How do you react when someone says to you ‘I want to give you some feedback’? The chances are you take a short intake of breath and think ‘what’s coming, what are the negatives’.
Well the good news is, it isn’t your fault to think like this.
Our brains are always scanning the environment for threats and any feedback that compromises our safety in terms of our connections to others, is viewed as a threat.
Most people are familiar with the ‘feedback sandwich’. Feedback starts with a positive shortly followed by a ‘but’ and then finished with some more positives. Guess what the brain remembers? You guessed it, the ‘but’. We are five times more likely to remember the negative in any situation because of the brain’s need to keep us safe, hence the fight or flight response to fear.
So, what does this mean for giving feedback because we all know it is useful to know our strengths and development needs. If we continue to use the feedback sandwich, the chances are our employees, customers will only remember the ‘threat (but)’ and therefore cortisol, the stress hormone will start to coarse through the body. This means that our employees and customers will not feel motivated to change and will probably spend a lot of time mulling over, how they can have revenge and defend their actions.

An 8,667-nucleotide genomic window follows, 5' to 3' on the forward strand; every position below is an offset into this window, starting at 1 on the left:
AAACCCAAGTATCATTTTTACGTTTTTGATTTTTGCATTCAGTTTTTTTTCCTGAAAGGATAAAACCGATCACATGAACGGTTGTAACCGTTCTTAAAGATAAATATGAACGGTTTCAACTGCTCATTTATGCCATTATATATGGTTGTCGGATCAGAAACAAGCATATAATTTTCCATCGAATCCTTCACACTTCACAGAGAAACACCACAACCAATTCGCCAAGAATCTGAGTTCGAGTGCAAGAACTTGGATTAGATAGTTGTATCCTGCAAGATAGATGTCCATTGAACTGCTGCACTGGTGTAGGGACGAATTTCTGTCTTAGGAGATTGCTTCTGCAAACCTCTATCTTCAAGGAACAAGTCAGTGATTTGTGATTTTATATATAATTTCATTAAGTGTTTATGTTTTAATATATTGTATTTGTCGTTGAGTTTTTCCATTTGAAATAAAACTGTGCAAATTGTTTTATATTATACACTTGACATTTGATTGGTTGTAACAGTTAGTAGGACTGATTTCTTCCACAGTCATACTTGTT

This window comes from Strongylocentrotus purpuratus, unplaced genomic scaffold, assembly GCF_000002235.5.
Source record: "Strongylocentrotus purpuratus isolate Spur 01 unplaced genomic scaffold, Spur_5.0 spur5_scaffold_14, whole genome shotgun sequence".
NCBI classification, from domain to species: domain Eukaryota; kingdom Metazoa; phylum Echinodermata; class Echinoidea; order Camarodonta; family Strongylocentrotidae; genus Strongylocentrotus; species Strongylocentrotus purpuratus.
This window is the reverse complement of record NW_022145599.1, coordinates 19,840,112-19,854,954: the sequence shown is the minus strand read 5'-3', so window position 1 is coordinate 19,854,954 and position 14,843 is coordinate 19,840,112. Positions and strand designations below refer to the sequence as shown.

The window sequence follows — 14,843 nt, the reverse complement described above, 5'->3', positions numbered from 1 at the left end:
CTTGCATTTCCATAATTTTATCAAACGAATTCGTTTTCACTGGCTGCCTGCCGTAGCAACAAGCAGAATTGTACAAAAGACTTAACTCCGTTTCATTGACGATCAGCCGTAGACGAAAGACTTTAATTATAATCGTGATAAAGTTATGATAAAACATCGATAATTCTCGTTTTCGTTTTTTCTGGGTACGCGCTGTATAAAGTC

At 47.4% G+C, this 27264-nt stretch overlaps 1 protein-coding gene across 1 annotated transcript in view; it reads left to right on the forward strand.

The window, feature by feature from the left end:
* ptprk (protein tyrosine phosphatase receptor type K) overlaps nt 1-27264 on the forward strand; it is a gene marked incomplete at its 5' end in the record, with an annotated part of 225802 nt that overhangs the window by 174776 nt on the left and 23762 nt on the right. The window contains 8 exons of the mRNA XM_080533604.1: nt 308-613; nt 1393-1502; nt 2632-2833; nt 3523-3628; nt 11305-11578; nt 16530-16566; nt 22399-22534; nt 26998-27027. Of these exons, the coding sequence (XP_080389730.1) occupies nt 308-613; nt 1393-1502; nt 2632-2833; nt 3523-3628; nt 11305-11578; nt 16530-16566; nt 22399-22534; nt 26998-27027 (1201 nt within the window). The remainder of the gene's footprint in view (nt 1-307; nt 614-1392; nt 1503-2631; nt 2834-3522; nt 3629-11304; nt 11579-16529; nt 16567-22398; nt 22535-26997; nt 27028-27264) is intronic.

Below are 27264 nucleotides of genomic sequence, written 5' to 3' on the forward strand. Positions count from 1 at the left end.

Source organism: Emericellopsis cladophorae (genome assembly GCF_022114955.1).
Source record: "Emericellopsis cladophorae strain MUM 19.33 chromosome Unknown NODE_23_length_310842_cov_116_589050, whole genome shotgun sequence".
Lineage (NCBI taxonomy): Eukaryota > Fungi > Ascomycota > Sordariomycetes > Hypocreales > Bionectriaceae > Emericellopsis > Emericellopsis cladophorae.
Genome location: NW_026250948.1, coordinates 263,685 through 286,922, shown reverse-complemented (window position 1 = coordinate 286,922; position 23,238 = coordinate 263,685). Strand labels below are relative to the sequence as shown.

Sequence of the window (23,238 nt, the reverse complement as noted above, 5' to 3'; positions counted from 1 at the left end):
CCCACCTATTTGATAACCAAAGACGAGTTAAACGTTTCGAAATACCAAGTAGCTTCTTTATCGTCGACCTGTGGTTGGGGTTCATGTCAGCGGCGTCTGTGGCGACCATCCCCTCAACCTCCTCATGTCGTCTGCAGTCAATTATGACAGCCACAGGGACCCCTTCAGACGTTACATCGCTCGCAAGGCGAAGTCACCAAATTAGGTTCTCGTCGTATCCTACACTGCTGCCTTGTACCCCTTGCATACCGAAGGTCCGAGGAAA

Giving feedback is a gift.
I know it seems ‘trite’ to say this. However, if we take the time to view feedback as an opportunity to praise someone for their contribution and behaviour, we can enhance their confidence and their performance. When it comes to giving feedback that requires change, I recommend you use the following language:
‘A behaviour that you might want to work on or improve is ….., this way the language is positive and the word ‘might’ suggests ‘choice’. It’s up to the person to decide if they want to change. The brain will view this as an opportunity rather than a threat.
We all need to receive feedback to help with our ongoing learning and without it, we risk becoming stagnant and possibly ignorant of how our behaviour and actions might be coming across.
Another way to view feedback is, ‘there is no such thing as failure, only learning’ and to learn, you need to receive feedback so you know what’s working and what needs working on.
The key focus on giving feedback is to ensure that what you deliver is based on ‘fact’ and not assumptions. What did the person ‘SAY and DO’ that you want to give feedback about. This is highly valuable because it removes bias when feedback is purely based on fact. People will not get defensive about what you say if you deliver on their ‘Say/Do’ behaviour.
In summary, reframe feedback as an opportunity for learning whether you are giving or receiving feedback. Without learning, you cannot move forward, improve and take on new challenges.